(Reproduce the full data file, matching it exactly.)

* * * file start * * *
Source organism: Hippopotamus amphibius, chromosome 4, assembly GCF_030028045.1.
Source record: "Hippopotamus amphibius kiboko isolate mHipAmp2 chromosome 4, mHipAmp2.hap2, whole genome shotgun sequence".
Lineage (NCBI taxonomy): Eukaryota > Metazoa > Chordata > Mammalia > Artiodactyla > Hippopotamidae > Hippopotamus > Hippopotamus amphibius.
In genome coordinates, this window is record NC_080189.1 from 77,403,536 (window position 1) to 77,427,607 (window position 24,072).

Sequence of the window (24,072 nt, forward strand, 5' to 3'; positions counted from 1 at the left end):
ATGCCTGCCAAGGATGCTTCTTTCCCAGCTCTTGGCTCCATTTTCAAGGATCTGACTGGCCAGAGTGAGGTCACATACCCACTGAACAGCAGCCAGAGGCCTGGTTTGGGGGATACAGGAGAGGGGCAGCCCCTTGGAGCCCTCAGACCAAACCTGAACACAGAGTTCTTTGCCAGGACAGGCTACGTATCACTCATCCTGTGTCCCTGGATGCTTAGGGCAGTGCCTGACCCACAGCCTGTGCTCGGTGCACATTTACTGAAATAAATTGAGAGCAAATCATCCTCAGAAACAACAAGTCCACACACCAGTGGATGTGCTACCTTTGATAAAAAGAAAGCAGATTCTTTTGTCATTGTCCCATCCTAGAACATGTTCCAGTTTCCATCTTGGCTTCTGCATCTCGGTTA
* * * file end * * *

Source organism: Hippopotamus amphibius, chromosome 4, assembly GCF_030028045.1.
Source record: "Hippopotamus amphibius kiboko isolate mHipAmp2 chromosome 4, mHipAmp2.hap2, whole genome shotgun sequence".
Lineage (NCBI taxonomy): Eukaryota > Metazoa > Chordata > Mammalia > Artiodactyla > Hippopotamidae > Hippopotamus > Hippopotamus amphibius.
In genome coordinates, this window is record NC_080189.1 from 77,403,536 (window position 1) to 77,427,607 (window position 24,072).

Sequence of the window (24,072 nt, forward strand, 5' to 3'; positions counted from 1 at the left end):
ATGCCTGCCAAGGATGCTTCTTTCCCAGCTCTTGGCTCCATTTTCAAGGATCTGACTGGCCAGAGTGAGGTCACATACCCACTGAACAGCAGCCAGAGGCCTGGTTTGGGGGATACAGGAGAGGGGCAGCCCCTTGGAGCCCTCAGACCAAACCTGAACACAGAGTTCTTTGCCAGGACAGGCTACGTATCACTCATCCTGTGTCCCTGGATGCTTAGGGCAGTGCCTGACCCACAGCCTGTGCTCGGTGCACATTTACTGAAATAAATTGAGAGCAAATCATCCTCAGAAACAACAAGTCCACACACCAGTGGATGTGCTACCTTTGATAAAAAGAAAGCAGATTCTTTTGTCATTGTCCCATCCTAGAACATGTTCCAGTTTCCATCTTGGCTTCTGCATCTCGGTTA